Bill allowing lawmakers to accept gifts to pay legal fees advances on Knesset floor

Law widely seen as way for Netanyahu to raise new funds for defense in graft case after court orders him to return $270,000 gift; AG cautions amendment opens door for ‘corruption’

Carrie Keller-Lynn is a former political and legal correspondent for The Times of Israel

Prime Minister Benjamin Netanyahu in the Knesset plenum, March 1, 2023. (Yonatan Sindel/Flash90)
Prime Minister Benjamin Netanyahu in the Knesset plenum, March 1, 2023. (Yonatan Sindel/Flash90)

Despite being slammed by the attorney general as paving the way for corruption, a bill that would let public officials receive some financial gifts cleared its preliminary reading in the Knesset on Monday by a vote of 53 to 9.

While lawmakers claimed the bill is meant to remove discrimination against lawmakers, it is widely seen as a way for Prime Minister Benjamin Netanyahu to raise funds to pay for his legal costs in his corruption trial after a court ordered him to return a $270,000 gift that his late cousin and benefactor, Nathan Milikowsky, gave him to pay for legal fees.

In 2021, the High Court of Justice ordered Netanyahu to return the funds to Milikowsky’s estate, after ruling they were an improper gift. Netanyahu had been ordered to return the sum by February 2023.

While the law is not expected to be retroactive nor to void the court order, “once it passes, he will immediately be able to raise the money again,” according to Israel Democracy Institute political reform program head Assaf Shapira.

The premier was absent from the plenum for Monday’s vote, as was Likud MK David Bitan, currently under indictment for alleged corruption and financial offenses.

Shortly before the government formally backed the bill on Sunday, Attorney General Gali Baharav-Miara assailed the proposal, writing to a government panel that it “has the potential to open a real door to governmental corruption.” Baharav-Miara wrote that her office further cautioned that the bill is “harmful” and “contrary to the purpose of the [existing public servant gifts] law.”

Sponsored by Netanyahu’s Likud party, party politicians came out in full force to support the amendment to the current law governing gifts to public servants.

Public Information Minister Galit Distel Atbaryan told the Knesset that allowing donations to pay for legal or medical expenses can help sick children and “doesn’t obligate us to anyone, there’s no capitalist cronyism.”

Attorney General Gali Baharav-Miara at her inauguration ceremony in Jerusalem on February 8, 2022. (Yonatan Sindel/Flash90)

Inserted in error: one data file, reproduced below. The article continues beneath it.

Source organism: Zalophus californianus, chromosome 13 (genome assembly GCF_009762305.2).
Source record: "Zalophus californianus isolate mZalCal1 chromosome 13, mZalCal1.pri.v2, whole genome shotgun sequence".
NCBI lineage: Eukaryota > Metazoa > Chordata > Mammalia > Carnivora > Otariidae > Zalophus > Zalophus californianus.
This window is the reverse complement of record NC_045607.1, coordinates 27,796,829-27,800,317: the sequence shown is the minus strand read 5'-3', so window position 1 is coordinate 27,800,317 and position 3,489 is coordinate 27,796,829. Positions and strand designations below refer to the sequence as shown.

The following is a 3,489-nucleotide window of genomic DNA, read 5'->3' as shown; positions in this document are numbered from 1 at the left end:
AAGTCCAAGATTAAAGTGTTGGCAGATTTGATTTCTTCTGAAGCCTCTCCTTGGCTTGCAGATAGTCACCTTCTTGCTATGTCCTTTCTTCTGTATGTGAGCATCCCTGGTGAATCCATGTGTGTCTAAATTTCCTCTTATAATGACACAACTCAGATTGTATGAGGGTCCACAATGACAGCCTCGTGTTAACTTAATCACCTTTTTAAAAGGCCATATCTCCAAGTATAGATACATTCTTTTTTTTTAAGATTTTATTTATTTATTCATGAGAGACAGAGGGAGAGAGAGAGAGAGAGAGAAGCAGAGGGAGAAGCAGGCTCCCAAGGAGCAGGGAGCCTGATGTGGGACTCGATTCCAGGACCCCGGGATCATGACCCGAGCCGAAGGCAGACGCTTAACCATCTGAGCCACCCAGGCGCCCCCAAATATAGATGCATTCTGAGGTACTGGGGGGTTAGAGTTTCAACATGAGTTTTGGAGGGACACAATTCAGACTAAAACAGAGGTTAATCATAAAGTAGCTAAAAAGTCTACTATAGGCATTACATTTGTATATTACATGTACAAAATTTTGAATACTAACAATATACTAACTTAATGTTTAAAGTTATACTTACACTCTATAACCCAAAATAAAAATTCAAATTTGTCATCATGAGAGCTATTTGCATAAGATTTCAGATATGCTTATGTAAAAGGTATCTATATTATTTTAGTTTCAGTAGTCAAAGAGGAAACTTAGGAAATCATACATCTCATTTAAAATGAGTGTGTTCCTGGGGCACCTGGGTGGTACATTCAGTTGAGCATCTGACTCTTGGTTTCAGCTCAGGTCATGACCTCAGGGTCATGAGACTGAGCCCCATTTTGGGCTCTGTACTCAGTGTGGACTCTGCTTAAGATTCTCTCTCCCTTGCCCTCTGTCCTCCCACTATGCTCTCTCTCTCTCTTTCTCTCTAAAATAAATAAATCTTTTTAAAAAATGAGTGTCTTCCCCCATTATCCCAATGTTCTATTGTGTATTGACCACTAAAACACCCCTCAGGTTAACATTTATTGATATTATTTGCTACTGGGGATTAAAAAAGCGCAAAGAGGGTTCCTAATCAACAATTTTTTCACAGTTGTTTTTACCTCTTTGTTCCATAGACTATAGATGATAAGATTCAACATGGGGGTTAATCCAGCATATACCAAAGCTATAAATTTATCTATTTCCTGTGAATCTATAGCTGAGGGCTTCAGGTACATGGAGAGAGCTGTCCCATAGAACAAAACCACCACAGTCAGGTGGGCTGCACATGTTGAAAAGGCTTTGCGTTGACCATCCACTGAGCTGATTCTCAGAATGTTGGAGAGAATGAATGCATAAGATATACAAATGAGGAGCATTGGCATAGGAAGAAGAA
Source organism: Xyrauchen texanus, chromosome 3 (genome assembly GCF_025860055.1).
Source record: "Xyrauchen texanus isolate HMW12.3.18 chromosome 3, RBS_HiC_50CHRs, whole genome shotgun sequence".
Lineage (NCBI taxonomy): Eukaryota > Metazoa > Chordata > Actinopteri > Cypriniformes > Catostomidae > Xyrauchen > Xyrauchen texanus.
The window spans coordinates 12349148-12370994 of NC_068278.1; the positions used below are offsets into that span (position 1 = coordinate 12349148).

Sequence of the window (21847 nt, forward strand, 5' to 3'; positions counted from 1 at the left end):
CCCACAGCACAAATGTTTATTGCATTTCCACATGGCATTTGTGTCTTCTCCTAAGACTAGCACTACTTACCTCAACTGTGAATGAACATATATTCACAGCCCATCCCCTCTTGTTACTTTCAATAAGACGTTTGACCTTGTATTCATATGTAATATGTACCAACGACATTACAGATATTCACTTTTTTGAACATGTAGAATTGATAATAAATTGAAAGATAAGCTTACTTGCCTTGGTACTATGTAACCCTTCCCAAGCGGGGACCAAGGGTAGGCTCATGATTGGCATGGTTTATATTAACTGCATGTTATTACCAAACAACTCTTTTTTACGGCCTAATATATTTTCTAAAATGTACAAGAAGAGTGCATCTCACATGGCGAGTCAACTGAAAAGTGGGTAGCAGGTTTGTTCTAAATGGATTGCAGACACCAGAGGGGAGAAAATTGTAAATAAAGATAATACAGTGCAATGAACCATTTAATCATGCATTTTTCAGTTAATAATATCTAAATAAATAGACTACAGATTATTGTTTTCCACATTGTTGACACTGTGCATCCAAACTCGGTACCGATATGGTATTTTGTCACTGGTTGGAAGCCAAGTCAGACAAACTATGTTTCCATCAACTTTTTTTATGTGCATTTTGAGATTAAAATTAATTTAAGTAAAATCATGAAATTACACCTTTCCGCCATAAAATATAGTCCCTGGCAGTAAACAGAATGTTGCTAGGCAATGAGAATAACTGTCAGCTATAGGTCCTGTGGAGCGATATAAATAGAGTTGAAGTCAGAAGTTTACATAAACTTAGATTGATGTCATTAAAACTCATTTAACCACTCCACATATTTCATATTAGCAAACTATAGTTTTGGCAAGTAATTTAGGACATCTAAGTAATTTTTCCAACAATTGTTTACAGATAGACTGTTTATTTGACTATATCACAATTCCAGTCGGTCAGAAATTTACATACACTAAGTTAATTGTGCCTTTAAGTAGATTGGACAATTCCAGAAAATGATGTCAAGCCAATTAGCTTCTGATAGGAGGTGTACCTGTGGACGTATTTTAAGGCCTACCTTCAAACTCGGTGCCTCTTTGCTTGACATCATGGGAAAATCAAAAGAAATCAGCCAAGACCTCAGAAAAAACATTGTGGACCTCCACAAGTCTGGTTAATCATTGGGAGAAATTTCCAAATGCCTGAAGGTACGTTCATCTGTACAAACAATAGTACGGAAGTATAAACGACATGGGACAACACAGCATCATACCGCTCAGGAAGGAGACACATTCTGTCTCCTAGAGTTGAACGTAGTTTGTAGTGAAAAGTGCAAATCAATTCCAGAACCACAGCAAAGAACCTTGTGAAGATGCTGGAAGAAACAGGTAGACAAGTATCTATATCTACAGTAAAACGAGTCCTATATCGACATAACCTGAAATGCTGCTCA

The attorney general reached the opposite conclusion in her letter to Justice Minister Yariv Levin and the government panel he chairs to determine the coalition’s stance towards legislation.

The bill’s official sponsor, Likud lawmaker Amit Halevi, said the amendment would give public officials similar rights to a layperson.

“If you’re a public official, are we no longer people?” Halevi asked regarding the ability to receive financial gifts for legal and medical expenses. “Above everything, we are people.”

Lawmakers are eligible for comprehensive medical treatment like all other citizens under the national healthcare system.

Lawmaker Ayman Odeh from the Hadash-Ta’al opposition party attacked the proposal, implying it would become a gateway for people with means to gain influence over politicians.

“What do you tell someone who has millions and is looking for an investment? Make the most of your money,” Odeh said to the Knesset.

Yisrael Beytenu party chief Avigdor Liberman criticized the premier for his government’s promotion of the bill.

“Instead of contributing to security, the economy and the welfare of the citizens of Israel, Bibi is busy contributing towards himself and his family,” Liberman tweeted, using the Hebrew word that is synonymous for “contribution” and “donation.”

“There is no law more worthy of being struck down by the Supreme Court, and I expect it to be,” the opposition party leader continued.

Netanyahu’s government is locked in a battle to reframe the High Court of Justice’s scope of power, including its ability to exercise judicial review over laws passed by the Knesset.

In addition to letting public officials receive financial contributions for legal proceedings or necessary medical expenses, the change would also allow gifts to other members of a public servant’s family, and minor crowdfunding campaigns, for the same reasons.

The proposal would bar a public servant from receiving funding from a corporation or a minor, or contributions made in cash. It would also disallow anonymous contributions of over NIS 2,500 (around $720).

Milikowsky gave the Netanyahus $300,000 from 2017 to 2018, and was later paid back $30,000. He died in July 2021 at the age of 78.

Justices also ruled last year that a NIS 2 million ($566,000) loan Netanyahu received from real estate mogul Spencer Partrich was a forbidden gift, but could be repaid according to their agreement, with supervision from the state comptroller, since the loan had been approved by the comptroller and attorney general.

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